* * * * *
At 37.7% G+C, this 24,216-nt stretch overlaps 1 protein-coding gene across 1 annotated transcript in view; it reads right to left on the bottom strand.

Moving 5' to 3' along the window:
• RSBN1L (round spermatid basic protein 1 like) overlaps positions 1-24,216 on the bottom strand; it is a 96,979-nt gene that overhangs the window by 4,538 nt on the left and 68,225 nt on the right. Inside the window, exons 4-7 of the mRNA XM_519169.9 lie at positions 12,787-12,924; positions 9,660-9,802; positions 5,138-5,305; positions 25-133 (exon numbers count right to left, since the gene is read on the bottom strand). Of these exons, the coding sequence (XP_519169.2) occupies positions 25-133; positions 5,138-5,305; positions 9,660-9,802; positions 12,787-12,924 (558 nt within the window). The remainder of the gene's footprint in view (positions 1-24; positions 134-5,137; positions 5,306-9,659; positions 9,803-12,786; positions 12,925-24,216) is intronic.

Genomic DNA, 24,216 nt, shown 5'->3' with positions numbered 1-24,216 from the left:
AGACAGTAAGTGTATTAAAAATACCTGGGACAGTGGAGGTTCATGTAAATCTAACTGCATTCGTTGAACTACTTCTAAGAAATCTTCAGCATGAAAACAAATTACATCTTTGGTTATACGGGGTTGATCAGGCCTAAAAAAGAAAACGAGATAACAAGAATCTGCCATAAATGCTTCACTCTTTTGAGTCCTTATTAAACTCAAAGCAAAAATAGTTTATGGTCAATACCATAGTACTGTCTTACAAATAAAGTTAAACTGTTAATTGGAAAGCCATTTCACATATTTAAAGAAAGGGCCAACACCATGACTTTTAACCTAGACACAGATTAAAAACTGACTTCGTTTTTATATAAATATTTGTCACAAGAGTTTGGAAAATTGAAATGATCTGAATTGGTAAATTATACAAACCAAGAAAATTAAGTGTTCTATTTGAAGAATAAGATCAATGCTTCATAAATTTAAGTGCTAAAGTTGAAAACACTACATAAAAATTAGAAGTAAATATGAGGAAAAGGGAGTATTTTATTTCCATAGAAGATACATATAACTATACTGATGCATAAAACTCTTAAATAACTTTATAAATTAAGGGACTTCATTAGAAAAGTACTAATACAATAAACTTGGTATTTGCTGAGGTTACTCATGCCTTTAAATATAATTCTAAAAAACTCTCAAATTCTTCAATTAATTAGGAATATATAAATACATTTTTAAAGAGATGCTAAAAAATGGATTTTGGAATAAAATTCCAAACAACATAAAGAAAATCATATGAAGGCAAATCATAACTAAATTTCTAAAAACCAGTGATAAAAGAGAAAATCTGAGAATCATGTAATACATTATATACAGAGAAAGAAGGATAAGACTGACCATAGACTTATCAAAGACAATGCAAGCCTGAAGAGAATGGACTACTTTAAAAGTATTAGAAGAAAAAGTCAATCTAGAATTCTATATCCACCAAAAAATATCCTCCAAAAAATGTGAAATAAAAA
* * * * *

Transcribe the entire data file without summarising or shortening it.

At 37.7% G+C, this 24,216-nt stretch overlaps 1 protein-coding gene across 1 annotated transcript in view; it reads right to left on the bottom strand.

Moving 5' to 3' along the window:
• RSBN1L (round spermatid basic protein 1 like) overlaps positions 1-24,216 on the bottom strand; it is a 96,979-nt gene that overhangs the window by 4,538 nt on the left and 68,225 nt on the right. Inside the window, exons 4-7 of the mRNA XM_519169.9 lie at positions 12,787-12,924; positions 9,660-9,802; positions 5,138-5,305; positions 25-133 (exon numbers count right to left, since the gene is read on the bottom strand). Of these exons, the coding sequence (XP_519169.2) occupies positions 25-133; positions 5,138-5,305; positions 9,660-9,802; positions 12,787-12,924 (558 nt within the window). The remainder of the gene's footprint in view (positions 1-24; positions 134-5,137; positions 5,306-9,659; positions 9,803-12,786; positions 12,925-24,216) is intronic.

Genomic DNA, 24,216 nt, shown 5'->3' with positions numbered 1-24,216 from the left:
AGACAGTAAGTGTATTAAAAATACCTGGGACAGTGGAGGTTCATGTAAATCTAACTGCATTCGTTGAACTACTTCTAAGAAATCTTCAGCATGAAAACAAATTACATCTTTGGTTATACGGGGTTGATCAGGCCTAAAAAAGAAAACGAGATAACAAGAATCTGCCATAAATGCTTCACTCTTTTGAGTCCTTATTAAACTCAAAGCAAAAATAGTTTATGGTCAATACCATAGTACTGTCTTACAAATAAAGTTAAACTGTTAATTGGAAAGCCATTTCACATATTTAAAGAAAGGGCCAACACCATGACTTTTAACCTAGACACAGATTAAAAACTGACTTCGTTTTTATATAAATATTTGTCACAAGAGTTTGGAAAATTGAAATGATCTGAATTGGTAAATTATACAAACCAAGAAAATTAAGTGTTCTATTTGAAGAATAAGATCAATGCTTCATAAATTTAAGTGCTAAAGTTGAAAACACTACATAAAAATTAGAAGTAAATATGAGGAAAAGGGAGTATTTTATTTCCATAGAAGATACATATAACTATACTGATGCATAAAACTCTTAAATAACTTTATAAATTAAGGGACTTCATTAGAAAAGTACTAATACAATAAACTTGGTATTTGCTGAGGTTACTCATGCCTTTAAATATAATTCTAAAAAACTCTCAAATTCTTCAATTAATTAGGAATATATAAATACATTTTTAAAGAGATGCTAAAAAATGGATTTTGGAATAAAATTCCAAACAACATAAAGAAAATCATATGAAGGCAAATCATAACTAAATTTCTAAAAACCAGTGATAAAAGAGAAAATCTGAGAATCATGTAATACATTATATACAGAGAAAGAAGGATAAGACTGACCATAGACTTATCAAAGACAATGCAAGCCTGAAGAGAATGGACTACTTTAAAAGTATTAGAAGAAAAAGTCAATCTAGAATTCTATATCCACCAAAAAATATCCTCCAAAAAATGTGAAATAAAAA